March 15, 2007
By COLIN POITRAS, Courant Staff Writer
For years, domestic violence counselors in Connecticut have struggled to help victims when incidents occur late at night.
Callers to the state domestic violence hot line might be forwarded to the state information line after 9 p.m. or passed to an answering service where a certified counselor would eventually call them back.
But those are precious minutes lost to a person afraid of being hurt, advocates say.
On Wednesday, House Speaker James Amann, D-Milford, and a group of counselors and advocates urged the General Assembly to approve an additional $2.25 million for the state's 18 domestic violence programs to assist victims 24 hours a day.
"If a victim of domestic violence has nowhere to turn in a traumatic time of need, then shame on us," Amann said in a prepared statement issued at a press conference in the Legislative Office Building.
Advocates are asking the legislature's appropriations committee to include the money when they revise Gov. M. Jodi Rell's proposed $17.5 billion budget for the 2007-2008 fiscal year beginning July 1. The appropriations committee has until April 19 to hash out its version of a new spending plan.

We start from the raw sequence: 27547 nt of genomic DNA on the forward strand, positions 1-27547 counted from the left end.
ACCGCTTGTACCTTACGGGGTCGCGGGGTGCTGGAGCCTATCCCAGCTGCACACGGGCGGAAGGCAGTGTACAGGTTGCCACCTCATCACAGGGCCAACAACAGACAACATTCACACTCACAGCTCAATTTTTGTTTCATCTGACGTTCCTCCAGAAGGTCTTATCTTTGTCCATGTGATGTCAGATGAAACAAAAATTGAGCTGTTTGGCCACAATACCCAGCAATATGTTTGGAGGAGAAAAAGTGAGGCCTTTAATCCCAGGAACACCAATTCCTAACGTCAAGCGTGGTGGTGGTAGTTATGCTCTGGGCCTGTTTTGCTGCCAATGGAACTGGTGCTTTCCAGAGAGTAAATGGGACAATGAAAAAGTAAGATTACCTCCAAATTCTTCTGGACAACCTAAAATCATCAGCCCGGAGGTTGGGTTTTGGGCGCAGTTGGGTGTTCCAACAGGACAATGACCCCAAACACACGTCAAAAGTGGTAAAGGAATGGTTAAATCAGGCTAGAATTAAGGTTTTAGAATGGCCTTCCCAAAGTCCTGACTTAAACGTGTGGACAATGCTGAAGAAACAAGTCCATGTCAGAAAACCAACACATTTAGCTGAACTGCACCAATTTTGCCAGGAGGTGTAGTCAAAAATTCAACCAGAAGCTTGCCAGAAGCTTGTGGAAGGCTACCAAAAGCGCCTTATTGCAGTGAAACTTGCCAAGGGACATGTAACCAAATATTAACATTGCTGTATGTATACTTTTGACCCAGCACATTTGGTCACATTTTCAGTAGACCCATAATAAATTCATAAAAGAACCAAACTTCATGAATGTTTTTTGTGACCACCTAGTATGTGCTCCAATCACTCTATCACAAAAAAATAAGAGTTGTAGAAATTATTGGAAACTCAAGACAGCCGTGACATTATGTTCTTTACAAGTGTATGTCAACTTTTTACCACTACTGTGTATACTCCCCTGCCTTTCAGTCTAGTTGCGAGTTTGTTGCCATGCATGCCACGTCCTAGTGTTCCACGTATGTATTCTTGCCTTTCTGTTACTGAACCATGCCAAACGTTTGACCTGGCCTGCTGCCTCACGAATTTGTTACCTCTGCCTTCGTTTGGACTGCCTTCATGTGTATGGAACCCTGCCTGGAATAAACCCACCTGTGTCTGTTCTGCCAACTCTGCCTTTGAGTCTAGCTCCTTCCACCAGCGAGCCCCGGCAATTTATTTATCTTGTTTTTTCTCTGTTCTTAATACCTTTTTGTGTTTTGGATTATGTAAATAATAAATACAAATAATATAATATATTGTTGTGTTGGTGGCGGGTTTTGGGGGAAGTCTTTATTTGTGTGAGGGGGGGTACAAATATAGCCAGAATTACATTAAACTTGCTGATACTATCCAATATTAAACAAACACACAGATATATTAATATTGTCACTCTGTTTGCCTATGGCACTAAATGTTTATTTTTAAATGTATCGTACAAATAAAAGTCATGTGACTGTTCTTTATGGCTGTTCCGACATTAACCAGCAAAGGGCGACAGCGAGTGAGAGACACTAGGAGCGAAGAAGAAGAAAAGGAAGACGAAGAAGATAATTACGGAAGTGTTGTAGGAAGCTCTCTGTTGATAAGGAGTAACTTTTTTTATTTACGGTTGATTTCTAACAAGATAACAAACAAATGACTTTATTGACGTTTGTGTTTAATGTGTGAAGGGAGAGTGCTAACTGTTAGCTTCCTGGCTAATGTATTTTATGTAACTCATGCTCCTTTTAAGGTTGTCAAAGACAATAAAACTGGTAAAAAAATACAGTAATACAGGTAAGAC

The additional money would allow shelters and domestic violence centers to hire more staff. Currently, only three of the 18 domestic violence programs in Connecticut offer 24-hour assistance, said Linda Blozie, director of public affairs for the Connecticut Coalition Against Domestic Violence, an East Hartford-based nonprofit organization.
Blozie said $2.25 million "might sound like a lot of money but when you divide that by 18 programs running 24 hours a day, it's really not that much."
In the past fiscal year, Connecticut domestic violence programs served 54,641 victims. They provided shelter to 2,031 women and their children and received about $3.8 million in combined state and federal support.
Besides emergency shelters, domestic violence programs offer victims 24-hour hot line support, social and legal services, transportation and counseling.
Victims of domestic violence can get help by calling the 24-hour hot line at (888) 774-2900.
Reprinted with permission of the Hartford Courant.
To view other stories on this topic, search the Hartford Courant Archives at